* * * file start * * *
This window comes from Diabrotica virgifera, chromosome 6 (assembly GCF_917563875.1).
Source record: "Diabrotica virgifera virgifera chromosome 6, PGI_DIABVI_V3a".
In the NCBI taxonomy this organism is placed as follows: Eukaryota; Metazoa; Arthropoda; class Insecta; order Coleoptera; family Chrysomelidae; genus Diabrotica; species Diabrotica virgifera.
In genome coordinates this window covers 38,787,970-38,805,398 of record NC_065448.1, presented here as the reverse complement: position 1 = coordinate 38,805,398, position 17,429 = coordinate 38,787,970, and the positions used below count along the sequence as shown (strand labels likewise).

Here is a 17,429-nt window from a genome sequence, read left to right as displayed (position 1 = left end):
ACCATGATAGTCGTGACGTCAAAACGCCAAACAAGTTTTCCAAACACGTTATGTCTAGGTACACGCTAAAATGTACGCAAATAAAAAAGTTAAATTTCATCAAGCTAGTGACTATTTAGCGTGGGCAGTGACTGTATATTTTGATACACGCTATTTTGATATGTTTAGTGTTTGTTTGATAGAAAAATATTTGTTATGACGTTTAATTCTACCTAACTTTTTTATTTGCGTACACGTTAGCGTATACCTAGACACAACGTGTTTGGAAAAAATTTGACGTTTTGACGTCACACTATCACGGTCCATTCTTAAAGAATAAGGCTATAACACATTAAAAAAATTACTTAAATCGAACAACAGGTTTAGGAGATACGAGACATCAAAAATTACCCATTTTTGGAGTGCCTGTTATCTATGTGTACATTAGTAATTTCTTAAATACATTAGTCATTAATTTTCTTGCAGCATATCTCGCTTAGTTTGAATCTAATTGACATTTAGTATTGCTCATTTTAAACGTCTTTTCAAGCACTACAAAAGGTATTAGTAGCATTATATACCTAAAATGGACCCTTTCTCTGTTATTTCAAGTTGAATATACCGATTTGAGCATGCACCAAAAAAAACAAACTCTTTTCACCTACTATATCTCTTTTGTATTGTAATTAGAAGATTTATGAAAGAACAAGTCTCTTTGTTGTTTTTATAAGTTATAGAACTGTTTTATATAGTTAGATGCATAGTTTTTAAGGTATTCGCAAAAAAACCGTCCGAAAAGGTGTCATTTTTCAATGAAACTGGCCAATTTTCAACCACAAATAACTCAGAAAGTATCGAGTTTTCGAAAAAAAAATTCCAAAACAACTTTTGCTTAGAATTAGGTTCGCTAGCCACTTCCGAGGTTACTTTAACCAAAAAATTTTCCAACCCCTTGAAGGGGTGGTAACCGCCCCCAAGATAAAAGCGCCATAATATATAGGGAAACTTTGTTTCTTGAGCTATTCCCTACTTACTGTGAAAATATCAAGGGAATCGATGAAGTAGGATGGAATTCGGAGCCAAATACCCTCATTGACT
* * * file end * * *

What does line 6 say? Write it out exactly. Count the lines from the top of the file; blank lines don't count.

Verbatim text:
ACCATGATAGTCGTGACGTCAAAACGCCAAACAAGTTTTCCAAACACGTTATGTCTAGGTACACGCTAAAATGTACGCAAATAAAAAAGTTAAATTTCATCAAGCTAGTGACTATTTAGCGTGGGCAGTGACTGTATATTTTGATACACGCTATTTTGATATGTTTAGTGTTTGTTTGATAGAAAAATATTTGTTATGACGTTTAATTCTACCTAACTTTTTTATTTGCGTACACGTTAGCGTATACCTAGACACAACGTGTTTGGAAAAAATTTGACGTTTTGACGTCACACTATCACGGTCCATTCTTAAAGAATAAGGCTATAACACATTAAAAAAATTACTTAAATCGAACAACAGGTTTAGGAGATACGAGACATCAAAAATTACCCATTTTTGGAGTGCCTGTTATCTATGTGTACATTAGTAATTTCTTAAATACATTAGTCATTAATTTTCTTGCAGCATATCTCGCTTAGTTTGAATCTAATTGACATTTAGTATTGCTCATTTTAAACGTCTTTTCAAGCACTACAAAAGGTATTAGTAGCATTATATACCTAAAATGGACCCTTTCTCTGTTATTTCAAGTTGAATATACCGATTTGAGCATGCACCAAAAAAAACAAACTCTTTTCACCTACTATATCTCTTTTGTATTGTAATTAGAAGATTTATGAAAGAACAAGTCTCTTTGTTGTTTTTATAAGTTATAGAACTGTTTTATATAGTTAGATGCATAGTTTTTAAGGTATTCGCAAAAAAACCGTCCGAAAAGGTGTCATTTTTCAATGAAACTGGCCAATTTTCAACCACAAATAACTCAGAAAGTATCGAGTTTTCGAAAAAAAAATTCCAAAACAACTTTTGCTTAGAATTAGGTTCGCTAGCCACTTCCGAGGTTACTTTAACCAAAAAATTTTCCAACCCCTTGAAGGGGTGGTAACCGCCCCCAAGATAAAAGCGCCATAATATATAGGGAAACTTTGTTTCTTGAGCTATTCCCTACTTACTGTGAAAATATCAAGGGAATCGATGAAGTAGGATGGAATTCGGAGCCAAATACCCTCATTGACT